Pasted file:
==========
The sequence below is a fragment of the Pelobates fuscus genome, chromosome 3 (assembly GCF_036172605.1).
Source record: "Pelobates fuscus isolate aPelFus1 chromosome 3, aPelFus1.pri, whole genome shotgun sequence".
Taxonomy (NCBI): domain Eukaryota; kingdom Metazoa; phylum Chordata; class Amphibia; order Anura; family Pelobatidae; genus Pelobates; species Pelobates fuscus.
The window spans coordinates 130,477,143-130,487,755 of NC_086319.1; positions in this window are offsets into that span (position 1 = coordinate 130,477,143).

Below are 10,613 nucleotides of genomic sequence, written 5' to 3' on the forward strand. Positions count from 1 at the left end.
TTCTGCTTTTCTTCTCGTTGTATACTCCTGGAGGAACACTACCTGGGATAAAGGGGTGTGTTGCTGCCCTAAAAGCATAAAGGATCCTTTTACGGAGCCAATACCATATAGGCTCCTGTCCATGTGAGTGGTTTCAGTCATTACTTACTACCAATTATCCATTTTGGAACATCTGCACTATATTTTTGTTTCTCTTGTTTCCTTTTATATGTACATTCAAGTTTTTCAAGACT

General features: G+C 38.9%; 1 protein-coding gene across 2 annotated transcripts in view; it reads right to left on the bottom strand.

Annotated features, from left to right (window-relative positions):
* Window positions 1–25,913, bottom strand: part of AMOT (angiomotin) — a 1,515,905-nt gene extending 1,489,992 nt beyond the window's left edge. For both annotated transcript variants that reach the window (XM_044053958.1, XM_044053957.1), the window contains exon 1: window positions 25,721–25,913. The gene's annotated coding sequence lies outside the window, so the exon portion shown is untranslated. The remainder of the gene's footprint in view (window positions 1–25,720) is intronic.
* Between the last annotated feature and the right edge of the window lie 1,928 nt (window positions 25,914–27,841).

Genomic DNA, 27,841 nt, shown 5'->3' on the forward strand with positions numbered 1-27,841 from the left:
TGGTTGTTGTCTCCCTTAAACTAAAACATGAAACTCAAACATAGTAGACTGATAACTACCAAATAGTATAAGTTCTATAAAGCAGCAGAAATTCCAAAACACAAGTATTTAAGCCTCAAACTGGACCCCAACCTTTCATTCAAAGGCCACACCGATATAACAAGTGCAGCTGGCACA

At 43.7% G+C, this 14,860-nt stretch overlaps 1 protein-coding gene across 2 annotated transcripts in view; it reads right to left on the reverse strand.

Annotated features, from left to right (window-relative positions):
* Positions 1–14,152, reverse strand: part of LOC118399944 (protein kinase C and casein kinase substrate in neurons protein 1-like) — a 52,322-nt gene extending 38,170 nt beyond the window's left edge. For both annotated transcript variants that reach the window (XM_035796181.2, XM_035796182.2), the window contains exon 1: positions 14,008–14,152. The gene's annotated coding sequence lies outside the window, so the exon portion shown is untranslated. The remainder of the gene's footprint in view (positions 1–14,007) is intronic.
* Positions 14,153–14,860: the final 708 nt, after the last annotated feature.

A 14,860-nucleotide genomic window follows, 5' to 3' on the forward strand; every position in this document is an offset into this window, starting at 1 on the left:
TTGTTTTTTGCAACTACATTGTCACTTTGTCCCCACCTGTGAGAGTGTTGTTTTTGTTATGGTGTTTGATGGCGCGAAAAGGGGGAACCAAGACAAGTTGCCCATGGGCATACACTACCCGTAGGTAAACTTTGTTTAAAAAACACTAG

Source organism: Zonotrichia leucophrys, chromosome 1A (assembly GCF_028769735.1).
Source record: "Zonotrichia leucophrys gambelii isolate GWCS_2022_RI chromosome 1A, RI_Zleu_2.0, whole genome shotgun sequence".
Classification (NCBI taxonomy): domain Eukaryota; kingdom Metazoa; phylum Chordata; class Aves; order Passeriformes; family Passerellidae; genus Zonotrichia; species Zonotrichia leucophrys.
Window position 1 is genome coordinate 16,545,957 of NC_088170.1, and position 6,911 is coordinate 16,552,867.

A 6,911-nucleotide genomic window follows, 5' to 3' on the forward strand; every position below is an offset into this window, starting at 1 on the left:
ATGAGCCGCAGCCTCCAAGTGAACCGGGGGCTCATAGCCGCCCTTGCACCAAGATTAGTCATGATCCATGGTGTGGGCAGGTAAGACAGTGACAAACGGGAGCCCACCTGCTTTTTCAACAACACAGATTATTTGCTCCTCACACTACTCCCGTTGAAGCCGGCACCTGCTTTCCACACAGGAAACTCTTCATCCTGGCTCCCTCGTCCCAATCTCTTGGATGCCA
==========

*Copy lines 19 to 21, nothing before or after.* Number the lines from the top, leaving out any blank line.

Source organism: Zonotrichia leucophrys, chromosome 1A (assembly GCF_028769735.1).
Source record: "Zonotrichia leucophrys gambelii isolate GWCS_2022_RI chromosome 1A, RI_Zleu_2.0, whole genome shotgun sequence".
Classification (NCBI taxonomy): domain Eukaryota; kingdom Metazoa; phylum Chordata; class Aves; order Passeriformes; family Passerellidae; genus Zonotrichia; species Zonotrichia leucophrys.